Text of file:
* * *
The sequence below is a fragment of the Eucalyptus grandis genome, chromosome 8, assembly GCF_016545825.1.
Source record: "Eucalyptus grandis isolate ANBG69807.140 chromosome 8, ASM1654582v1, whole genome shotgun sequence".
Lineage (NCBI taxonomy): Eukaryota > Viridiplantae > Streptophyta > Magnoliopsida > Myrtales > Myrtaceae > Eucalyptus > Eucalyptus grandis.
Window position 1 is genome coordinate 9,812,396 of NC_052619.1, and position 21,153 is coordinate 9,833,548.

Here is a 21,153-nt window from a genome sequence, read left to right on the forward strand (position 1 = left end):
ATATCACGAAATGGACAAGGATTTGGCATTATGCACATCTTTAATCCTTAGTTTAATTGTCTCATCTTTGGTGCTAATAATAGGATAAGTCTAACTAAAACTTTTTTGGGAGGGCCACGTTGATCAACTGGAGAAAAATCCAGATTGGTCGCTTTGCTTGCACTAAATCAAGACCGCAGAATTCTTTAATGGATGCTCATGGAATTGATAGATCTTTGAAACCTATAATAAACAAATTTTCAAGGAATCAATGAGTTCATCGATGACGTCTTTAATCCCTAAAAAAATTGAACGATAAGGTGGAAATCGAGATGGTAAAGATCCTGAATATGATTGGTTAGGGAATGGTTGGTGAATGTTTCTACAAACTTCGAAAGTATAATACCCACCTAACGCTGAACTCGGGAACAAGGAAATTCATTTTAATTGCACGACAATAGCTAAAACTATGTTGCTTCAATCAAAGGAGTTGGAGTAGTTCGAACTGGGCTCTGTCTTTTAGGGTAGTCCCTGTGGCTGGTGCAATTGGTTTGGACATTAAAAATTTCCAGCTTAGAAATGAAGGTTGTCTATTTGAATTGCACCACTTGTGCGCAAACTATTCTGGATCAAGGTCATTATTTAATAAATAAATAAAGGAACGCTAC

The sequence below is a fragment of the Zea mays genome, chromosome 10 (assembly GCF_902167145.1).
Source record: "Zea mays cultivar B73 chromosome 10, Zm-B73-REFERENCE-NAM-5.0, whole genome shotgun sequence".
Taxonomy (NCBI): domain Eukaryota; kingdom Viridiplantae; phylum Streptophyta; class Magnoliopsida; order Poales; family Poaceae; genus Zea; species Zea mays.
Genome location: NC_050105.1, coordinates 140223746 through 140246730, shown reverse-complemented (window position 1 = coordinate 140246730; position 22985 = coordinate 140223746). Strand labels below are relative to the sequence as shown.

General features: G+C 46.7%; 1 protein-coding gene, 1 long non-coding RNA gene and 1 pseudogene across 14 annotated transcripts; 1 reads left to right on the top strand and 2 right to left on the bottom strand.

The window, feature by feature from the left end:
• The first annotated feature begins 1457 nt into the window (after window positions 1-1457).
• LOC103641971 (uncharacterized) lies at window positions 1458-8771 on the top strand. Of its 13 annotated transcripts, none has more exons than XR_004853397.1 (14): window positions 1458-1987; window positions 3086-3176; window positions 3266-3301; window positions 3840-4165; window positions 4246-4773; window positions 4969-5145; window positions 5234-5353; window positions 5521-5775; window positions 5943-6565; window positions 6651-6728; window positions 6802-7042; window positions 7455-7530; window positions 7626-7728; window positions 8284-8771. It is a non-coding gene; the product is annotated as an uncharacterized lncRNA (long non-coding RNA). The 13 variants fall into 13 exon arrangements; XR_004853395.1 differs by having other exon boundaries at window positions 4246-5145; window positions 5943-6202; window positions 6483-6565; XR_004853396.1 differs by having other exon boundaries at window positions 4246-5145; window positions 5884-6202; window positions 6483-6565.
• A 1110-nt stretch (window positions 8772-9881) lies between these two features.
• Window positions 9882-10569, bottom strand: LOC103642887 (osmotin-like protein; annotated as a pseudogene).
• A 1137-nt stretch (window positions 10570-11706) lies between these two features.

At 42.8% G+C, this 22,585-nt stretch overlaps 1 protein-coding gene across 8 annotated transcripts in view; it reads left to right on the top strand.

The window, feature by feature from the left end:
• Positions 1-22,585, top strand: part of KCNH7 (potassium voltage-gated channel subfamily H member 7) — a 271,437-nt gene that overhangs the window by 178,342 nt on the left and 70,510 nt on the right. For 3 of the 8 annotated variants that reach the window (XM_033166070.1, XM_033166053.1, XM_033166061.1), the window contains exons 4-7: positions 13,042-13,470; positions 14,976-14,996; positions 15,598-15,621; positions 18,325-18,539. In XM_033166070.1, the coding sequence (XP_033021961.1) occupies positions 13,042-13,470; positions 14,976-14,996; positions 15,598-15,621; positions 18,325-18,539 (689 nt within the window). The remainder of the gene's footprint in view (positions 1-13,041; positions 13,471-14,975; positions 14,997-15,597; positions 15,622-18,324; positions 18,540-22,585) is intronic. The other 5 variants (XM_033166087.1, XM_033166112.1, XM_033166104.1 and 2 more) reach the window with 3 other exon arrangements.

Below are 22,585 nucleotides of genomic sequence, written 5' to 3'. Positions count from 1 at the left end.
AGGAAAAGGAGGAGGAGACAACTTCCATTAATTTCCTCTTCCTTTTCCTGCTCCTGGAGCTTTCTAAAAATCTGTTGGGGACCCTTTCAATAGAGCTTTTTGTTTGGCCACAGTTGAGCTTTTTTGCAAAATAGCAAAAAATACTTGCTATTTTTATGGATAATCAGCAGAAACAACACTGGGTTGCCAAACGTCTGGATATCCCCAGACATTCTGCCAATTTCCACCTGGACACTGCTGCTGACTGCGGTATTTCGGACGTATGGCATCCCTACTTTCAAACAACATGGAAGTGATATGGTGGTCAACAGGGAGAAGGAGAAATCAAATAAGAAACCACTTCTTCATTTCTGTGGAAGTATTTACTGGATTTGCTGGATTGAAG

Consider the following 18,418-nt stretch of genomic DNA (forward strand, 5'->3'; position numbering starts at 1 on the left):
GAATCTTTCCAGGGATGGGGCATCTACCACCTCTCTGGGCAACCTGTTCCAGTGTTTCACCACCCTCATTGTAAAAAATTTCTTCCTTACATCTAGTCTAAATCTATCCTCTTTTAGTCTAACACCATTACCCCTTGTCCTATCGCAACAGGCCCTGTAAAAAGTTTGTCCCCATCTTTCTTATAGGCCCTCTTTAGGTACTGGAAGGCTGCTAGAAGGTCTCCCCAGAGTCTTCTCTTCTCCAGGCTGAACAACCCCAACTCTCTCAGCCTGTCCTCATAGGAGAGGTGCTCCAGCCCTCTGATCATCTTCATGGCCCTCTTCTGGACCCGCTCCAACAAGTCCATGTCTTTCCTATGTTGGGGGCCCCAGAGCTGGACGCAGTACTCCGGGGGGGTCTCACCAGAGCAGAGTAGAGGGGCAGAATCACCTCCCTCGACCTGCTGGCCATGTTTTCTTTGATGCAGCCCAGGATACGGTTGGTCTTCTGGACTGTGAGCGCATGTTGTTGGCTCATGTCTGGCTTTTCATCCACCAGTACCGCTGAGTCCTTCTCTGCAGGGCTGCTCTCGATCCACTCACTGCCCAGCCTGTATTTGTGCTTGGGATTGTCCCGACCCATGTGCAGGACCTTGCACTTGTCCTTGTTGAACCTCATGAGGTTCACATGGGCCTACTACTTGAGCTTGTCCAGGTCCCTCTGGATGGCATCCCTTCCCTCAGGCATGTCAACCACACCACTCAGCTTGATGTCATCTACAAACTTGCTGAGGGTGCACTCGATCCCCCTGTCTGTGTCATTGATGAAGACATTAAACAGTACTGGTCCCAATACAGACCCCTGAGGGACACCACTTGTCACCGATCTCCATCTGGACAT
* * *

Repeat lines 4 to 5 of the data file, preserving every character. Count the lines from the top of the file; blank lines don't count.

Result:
Window position 1 is genome coordinate 9,812,396 of NC_052619.1, and position 21,153 is coordinate 9,833,548.

Here is a 21,153-nt window from a genome sequence, read left to right on the forward strand (position 1 = left end):